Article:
How is gibble-gabble used?

    They were always yapping at each other in some outlandish gibble-gabble. George R. R. Martin, Fevre Dream, 1982

    My friend, I can't understand that gibble-gabble. François Rabelais, Gargantua and Pantagruel, 1532, translated by M. A. Screech, 2006

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  • Word of the day
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    Wednesday, January 30, 2019

    bootstrap

    verb [boot-strap]
    to help (oneself) without the aid of others: She spent years bootstrapping herself through college.
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    What is the origin of bootstrap?

    Bootstrap, originally spelled boot-strap, entered English in its literal sense in the second half of the 19th century. By about 1900 the idiom “to pull (oneself) up by (one's) bootstraps” was used to exemplify an impossible task, i.e., “Why can’t a man stand up by pulling on his bootstraps?”. By 1916 the idiom had also acquired the meaning “to better oneself by rigorous, unaided effort.” In the mid-20th century, bootstrap acquired the technical meaning "a fixed sequence of instructions for loading the operating system of a computer," i.e., the program loaded first would pull itself (and the others) up by the bootstrap, from a somewhat earlier usage in the mid-1940s in reference to electrical circuits.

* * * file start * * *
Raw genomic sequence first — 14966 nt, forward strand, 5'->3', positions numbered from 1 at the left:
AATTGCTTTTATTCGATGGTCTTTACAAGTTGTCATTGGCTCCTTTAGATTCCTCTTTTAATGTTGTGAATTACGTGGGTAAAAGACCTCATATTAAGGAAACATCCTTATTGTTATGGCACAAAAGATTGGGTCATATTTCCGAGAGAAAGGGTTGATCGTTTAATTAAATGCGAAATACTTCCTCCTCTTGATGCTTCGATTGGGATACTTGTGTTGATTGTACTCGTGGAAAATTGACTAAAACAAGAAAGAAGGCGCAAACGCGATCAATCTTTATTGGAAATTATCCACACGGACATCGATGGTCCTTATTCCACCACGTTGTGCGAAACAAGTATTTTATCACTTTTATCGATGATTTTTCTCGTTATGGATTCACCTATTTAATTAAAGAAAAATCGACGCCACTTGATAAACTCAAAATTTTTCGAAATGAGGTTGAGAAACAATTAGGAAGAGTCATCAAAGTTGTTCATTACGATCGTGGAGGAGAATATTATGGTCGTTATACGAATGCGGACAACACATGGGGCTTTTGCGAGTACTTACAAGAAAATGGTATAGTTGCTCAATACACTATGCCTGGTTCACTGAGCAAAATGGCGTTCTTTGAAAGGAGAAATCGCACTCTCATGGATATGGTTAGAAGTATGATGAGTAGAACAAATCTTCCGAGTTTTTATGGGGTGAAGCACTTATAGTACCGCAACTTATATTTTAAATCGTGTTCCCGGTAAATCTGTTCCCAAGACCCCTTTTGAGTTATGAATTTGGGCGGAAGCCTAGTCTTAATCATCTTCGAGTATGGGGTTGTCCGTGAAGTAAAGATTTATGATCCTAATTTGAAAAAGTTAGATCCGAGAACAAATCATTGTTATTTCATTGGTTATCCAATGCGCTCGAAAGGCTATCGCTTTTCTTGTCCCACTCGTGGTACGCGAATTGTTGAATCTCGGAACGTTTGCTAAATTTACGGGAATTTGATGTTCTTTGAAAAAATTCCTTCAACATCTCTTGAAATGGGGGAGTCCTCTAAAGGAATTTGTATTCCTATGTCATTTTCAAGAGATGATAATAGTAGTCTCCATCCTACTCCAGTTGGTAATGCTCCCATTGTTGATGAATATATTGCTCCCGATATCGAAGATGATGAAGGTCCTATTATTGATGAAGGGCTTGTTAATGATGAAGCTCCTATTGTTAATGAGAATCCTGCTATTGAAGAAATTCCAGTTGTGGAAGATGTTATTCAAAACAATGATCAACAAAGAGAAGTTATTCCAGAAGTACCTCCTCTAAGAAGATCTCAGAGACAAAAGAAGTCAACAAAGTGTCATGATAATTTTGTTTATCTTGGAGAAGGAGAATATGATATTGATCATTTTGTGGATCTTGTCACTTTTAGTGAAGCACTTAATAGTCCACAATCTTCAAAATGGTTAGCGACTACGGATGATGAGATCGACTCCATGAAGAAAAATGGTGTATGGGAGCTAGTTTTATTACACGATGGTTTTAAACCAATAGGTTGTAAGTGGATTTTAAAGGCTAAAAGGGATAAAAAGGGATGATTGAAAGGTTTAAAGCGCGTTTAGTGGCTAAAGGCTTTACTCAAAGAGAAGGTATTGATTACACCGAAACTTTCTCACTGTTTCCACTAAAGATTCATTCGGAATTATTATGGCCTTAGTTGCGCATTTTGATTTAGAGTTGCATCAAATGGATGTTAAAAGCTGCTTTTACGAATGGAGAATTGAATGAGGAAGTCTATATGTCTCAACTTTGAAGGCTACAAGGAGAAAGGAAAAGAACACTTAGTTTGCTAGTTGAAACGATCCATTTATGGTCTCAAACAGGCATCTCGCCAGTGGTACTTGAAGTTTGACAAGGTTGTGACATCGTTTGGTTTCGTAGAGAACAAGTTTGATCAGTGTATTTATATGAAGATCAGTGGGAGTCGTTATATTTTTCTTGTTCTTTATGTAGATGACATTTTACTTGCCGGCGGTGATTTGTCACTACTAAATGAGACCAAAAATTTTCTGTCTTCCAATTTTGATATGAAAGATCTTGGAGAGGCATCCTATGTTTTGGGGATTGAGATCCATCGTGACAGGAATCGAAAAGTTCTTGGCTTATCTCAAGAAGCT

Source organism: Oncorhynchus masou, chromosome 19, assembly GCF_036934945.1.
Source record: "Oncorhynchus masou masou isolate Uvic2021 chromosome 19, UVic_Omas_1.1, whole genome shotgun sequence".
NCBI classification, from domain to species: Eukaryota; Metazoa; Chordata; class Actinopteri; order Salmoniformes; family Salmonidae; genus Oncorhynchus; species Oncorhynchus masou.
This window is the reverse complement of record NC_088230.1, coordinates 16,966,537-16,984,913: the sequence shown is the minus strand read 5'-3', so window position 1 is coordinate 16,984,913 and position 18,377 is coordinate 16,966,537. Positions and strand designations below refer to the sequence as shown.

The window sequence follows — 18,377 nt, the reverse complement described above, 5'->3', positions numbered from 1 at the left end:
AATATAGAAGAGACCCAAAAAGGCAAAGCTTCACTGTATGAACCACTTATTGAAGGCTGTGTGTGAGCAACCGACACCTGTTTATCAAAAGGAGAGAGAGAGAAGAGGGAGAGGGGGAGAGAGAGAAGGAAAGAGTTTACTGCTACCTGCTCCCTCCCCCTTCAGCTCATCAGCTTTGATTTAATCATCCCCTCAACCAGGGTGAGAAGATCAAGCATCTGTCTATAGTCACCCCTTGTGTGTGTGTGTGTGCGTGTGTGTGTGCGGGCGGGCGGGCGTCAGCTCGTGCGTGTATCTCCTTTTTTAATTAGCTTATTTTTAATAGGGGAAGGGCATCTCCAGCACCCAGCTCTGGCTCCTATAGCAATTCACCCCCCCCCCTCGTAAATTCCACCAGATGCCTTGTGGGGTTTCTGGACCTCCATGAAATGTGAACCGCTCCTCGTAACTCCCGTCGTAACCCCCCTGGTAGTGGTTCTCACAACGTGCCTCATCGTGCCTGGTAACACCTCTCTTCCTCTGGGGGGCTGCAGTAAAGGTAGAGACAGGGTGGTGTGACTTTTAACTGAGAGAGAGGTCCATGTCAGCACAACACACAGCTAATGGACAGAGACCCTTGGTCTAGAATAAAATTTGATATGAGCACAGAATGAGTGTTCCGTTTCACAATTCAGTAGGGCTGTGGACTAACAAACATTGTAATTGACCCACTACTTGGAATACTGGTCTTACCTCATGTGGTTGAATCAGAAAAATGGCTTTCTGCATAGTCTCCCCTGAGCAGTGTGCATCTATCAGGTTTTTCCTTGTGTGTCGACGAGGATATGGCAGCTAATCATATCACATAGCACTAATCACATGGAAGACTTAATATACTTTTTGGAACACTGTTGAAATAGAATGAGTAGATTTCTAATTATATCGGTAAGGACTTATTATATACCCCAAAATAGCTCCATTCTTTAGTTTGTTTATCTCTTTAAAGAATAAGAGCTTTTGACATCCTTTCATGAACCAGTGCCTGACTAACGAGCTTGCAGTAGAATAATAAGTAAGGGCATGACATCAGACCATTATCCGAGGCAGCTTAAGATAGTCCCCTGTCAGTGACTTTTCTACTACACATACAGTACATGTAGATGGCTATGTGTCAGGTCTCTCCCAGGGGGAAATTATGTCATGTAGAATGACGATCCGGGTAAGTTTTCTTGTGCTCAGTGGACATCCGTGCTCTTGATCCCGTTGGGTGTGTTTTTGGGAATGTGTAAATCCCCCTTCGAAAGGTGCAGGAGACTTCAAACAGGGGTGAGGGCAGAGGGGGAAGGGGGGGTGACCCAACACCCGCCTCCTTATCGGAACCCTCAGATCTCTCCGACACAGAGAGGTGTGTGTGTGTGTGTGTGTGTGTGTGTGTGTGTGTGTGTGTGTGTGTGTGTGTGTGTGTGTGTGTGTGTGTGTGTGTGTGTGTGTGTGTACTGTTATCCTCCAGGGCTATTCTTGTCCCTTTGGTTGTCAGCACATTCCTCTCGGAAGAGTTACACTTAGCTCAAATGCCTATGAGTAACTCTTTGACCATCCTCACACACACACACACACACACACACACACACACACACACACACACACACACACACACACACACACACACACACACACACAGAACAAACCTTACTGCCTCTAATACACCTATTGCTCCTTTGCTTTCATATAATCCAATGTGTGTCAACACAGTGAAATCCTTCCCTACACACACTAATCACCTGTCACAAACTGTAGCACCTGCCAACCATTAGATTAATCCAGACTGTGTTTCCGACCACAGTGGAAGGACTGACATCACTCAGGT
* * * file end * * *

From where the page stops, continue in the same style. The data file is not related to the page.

How is bootstrap used?

    From very humble beginnings, he bootstrapped himself into becoming an excellent trial lawyer. Karl Friedman, The Professor, 2000

    He bootstrapped himself during and after the war from woodworker at the bench to foreman, work superintendent, dispatcher, planner, and head of several technical bureaus at Sevuraltyazhstroi. Timothy J. Colton, Yeltsin: A Life, 2008

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  • Word of the day
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    Tuesday, January 29, 2019

    synecdoche

    noun [si-nek-duh-kee]
    Rhetoric. a figure of speech in which a part is used for the whole or the whole for a part, the special for the general or the general for the special, as in ten sail for ten ships or a Croesus for a rich man.
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    What is the origin of synecdoche?